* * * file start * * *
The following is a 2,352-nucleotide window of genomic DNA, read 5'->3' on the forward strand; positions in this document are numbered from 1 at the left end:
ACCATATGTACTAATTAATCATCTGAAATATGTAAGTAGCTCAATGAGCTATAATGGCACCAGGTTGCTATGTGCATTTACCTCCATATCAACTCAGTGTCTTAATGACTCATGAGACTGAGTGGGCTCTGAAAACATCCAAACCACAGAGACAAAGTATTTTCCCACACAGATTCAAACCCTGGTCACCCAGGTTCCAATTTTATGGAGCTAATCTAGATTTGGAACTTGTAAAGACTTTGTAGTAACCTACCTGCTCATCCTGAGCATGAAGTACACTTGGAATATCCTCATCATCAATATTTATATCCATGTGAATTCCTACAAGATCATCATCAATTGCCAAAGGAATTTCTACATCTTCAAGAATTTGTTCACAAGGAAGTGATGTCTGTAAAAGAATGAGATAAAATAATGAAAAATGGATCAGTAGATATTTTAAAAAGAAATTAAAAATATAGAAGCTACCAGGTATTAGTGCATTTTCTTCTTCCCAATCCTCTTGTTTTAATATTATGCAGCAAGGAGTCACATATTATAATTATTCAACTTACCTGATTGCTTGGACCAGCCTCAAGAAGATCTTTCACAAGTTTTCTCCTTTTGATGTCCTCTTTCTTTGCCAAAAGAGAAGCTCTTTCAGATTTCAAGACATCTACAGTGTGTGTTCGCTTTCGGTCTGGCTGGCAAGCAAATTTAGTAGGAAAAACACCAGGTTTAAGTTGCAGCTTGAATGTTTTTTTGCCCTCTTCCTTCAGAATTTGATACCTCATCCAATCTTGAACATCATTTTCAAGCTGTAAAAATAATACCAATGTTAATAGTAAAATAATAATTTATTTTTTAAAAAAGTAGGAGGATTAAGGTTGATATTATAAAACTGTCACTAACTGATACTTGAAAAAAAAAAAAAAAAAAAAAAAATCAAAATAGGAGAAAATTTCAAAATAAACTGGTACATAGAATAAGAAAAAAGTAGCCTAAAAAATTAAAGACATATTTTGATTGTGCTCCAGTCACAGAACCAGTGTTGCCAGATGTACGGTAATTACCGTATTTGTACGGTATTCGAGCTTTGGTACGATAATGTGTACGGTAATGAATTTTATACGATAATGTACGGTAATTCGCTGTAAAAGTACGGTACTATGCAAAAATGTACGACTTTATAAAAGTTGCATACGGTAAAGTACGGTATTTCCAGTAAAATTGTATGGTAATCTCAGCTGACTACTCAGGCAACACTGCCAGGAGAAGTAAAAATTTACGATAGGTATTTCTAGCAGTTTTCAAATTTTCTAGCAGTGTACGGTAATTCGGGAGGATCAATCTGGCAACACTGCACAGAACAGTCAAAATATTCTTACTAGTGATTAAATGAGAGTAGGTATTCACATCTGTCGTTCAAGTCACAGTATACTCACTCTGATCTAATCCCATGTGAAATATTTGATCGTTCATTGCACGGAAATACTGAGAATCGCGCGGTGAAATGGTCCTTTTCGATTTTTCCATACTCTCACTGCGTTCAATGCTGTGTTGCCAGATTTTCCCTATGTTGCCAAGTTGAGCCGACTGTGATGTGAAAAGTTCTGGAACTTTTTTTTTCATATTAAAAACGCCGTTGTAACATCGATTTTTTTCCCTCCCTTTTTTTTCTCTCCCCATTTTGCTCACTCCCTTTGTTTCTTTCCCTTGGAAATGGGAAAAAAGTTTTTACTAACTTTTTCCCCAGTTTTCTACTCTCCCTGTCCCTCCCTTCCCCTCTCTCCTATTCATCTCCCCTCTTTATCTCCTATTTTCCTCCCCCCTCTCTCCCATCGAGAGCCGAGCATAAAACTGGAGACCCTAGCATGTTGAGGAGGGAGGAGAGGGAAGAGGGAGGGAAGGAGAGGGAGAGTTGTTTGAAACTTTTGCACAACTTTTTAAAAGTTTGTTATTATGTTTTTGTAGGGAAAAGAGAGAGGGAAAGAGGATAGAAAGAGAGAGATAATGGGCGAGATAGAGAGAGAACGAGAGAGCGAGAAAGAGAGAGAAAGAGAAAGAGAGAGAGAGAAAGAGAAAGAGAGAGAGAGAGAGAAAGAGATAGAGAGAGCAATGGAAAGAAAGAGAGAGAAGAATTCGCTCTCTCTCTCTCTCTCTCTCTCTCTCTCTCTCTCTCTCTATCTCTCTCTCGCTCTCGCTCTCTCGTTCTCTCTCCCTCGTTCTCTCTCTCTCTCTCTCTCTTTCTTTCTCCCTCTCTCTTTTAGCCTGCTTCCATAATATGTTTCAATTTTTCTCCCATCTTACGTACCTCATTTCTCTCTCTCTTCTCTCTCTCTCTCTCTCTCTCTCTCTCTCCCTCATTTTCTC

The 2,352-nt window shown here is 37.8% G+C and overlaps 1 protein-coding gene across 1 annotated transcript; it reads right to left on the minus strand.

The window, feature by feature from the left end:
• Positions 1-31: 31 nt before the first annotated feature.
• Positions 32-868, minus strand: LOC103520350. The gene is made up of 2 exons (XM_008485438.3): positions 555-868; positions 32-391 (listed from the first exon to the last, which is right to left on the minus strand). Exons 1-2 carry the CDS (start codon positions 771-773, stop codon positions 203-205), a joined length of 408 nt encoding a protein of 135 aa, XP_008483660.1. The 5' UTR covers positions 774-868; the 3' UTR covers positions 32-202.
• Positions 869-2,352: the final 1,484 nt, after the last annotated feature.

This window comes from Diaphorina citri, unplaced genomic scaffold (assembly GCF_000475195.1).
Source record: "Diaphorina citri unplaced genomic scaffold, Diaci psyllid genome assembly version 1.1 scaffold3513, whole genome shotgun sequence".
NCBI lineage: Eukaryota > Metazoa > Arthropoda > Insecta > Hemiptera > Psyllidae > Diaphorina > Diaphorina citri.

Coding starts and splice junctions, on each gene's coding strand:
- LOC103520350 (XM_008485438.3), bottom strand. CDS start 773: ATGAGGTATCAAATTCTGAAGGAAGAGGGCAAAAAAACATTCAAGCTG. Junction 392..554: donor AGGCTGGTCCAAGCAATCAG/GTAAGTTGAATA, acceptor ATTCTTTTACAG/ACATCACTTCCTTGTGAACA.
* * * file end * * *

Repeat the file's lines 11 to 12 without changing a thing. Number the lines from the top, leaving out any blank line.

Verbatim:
Coding starts and splice junctions, on each gene's coding strand:
- LOC103520350 (XM_008485438.3), bottom strand. CDS start 773: ATGAGGTATCAAATTCTGAAGGAAGAGGGCAAAAAAACATTCAAGCTG. Junction 392..554: donor AGGCTGGTCCAAGCAATCAG/GTAAGTTGAATA, acceptor ATTCTTTTACAG/ACATCACTTCCTTGTGAACA.